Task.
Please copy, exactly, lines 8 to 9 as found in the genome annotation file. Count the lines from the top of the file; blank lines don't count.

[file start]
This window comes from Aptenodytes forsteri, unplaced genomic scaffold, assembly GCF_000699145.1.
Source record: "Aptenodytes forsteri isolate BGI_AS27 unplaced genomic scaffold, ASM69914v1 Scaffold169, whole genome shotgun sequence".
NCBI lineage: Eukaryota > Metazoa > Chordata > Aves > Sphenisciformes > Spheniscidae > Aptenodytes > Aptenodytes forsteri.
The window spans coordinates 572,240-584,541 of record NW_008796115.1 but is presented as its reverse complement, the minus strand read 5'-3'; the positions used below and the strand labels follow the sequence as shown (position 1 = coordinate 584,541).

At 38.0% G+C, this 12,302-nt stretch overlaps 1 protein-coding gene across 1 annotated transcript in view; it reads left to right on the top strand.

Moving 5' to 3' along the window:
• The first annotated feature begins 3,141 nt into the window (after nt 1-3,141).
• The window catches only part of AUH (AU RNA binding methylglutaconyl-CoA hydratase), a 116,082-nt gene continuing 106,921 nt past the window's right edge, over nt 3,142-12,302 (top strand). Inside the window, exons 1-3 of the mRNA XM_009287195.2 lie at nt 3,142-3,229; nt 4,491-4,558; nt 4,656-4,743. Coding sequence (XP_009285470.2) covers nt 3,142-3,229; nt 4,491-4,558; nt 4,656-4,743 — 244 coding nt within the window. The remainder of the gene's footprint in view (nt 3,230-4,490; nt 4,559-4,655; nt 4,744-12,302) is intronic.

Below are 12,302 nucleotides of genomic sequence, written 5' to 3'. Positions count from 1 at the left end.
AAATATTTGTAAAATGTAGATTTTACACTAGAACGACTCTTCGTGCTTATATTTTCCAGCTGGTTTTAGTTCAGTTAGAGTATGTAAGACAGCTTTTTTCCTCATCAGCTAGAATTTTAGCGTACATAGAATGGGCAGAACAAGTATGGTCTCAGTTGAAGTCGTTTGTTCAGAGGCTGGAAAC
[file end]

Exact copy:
• The window catches only part of AUH (AU RNA binding methylglutaconyl-CoA hydratase), a 116,082-nt gene continuing 106,921 nt past the window's right edge, over nt 3,142-12,302 (top strand). Inside the window, exons 1-3 of the mRNA XM_009287195.2 lie at nt 3,142-3,229; nt 4,491-4,558; nt 4,656-4,743. Coding sequence (XP_009285470.2) covers nt 3,142-3,229; nt 4,491-4,558; nt 4,656-4,743 — 244 coding nt within the window. The remainder of the gene's footprint in view (nt 3,230-4,490; nt 4,559-4,655; nt 4,744-12,302) is intronic.

Below are 12,302 nucleotides of genomic sequence, written 5' to 3'. Positions count from 1 at the left end.